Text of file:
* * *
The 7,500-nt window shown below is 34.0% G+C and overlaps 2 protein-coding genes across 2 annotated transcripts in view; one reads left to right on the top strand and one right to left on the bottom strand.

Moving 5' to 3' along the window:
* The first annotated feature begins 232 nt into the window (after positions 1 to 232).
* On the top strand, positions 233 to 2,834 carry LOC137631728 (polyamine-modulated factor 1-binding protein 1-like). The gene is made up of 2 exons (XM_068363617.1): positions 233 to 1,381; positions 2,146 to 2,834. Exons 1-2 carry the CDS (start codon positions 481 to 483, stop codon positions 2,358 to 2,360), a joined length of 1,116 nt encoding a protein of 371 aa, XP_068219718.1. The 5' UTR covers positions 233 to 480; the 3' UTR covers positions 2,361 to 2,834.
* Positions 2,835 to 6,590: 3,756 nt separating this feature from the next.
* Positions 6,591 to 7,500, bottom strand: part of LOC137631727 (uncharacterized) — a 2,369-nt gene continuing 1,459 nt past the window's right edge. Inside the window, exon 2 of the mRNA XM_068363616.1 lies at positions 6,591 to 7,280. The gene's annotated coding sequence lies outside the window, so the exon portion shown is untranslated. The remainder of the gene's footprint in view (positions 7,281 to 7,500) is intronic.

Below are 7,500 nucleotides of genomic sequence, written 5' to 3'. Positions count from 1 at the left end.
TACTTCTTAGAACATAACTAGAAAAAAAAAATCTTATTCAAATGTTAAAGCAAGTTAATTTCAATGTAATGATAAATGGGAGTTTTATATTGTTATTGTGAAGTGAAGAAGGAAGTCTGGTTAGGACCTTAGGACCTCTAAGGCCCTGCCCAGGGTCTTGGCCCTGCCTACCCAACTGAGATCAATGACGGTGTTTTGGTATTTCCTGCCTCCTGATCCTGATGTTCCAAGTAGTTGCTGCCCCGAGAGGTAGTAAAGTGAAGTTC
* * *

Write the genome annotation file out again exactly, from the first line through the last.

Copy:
The 7,500-nt window shown below is 34.0% G+C and overlaps 2 protein-coding genes across 2 annotated transcripts in view; one reads left to right on the top strand and one right to left on the bottom strand.

Moving 5' to 3' along the window:
* The first annotated feature begins 232 nt into the window (after positions 1 to 232).
* On the top strand, positions 233 to 2,834 carry LOC137631728 (polyamine-modulated factor 1-binding protein 1-like). The gene is made up of 2 exons (XM_068363617.1): positions 233 to 1,381; positions 2,146 to 2,834. Exons 1-2 carry the CDS (start codon positions 481 to 483, stop codon positions 2,358 to 2,360), a joined length of 1,116 nt encoding a protein of 371 aa, XP_068219718.1. The 5' UTR covers positions 233 to 480; the 3' UTR covers positions 2,361 to 2,834.
* Positions 2,835 to 6,590: 3,756 nt separating this feature from the next.
* Positions 6,591 to 7,500, bottom strand: part of LOC137631727 (uncharacterized) — a 2,369-nt gene continuing 1,459 nt past the window's right edge. Inside the window, exon 2 of the mRNA XM_068363616.1 lies at positions 6,591 to 7,280. The gene's annotated coding sequence lies outside the window, so the exon portion shown is untranslated. The remainder of the gene's footprint in view (positions 7,281 to 7,500) is intronic.

Below are 7,500 nucleotides of genomic sequence, written 5' to 3'. Positions count from 1 at the left end.
TACTTCTTAGAACATAACTAGAAAAAAAAAATCTTATTCAAATGTTAAAGCAAGTTAATTTCAATGTAATGATAAATGGGAGTTTTATATTGTTATTGTGAAGTGAAGAAGGAAGTCTGGTTAGGACCTTAGGACCTCTAAGGCCCTGCCCAGGGTCTTGGCCCTGCCTACCCAACTGAGATCAATGACGGTGTTTTGGTATTTCCTGCCTCCTGATCCTGATGTTCCAAGTAGTTGCTGCCCCGAGAGGTAGTAAAGTGAAGTTC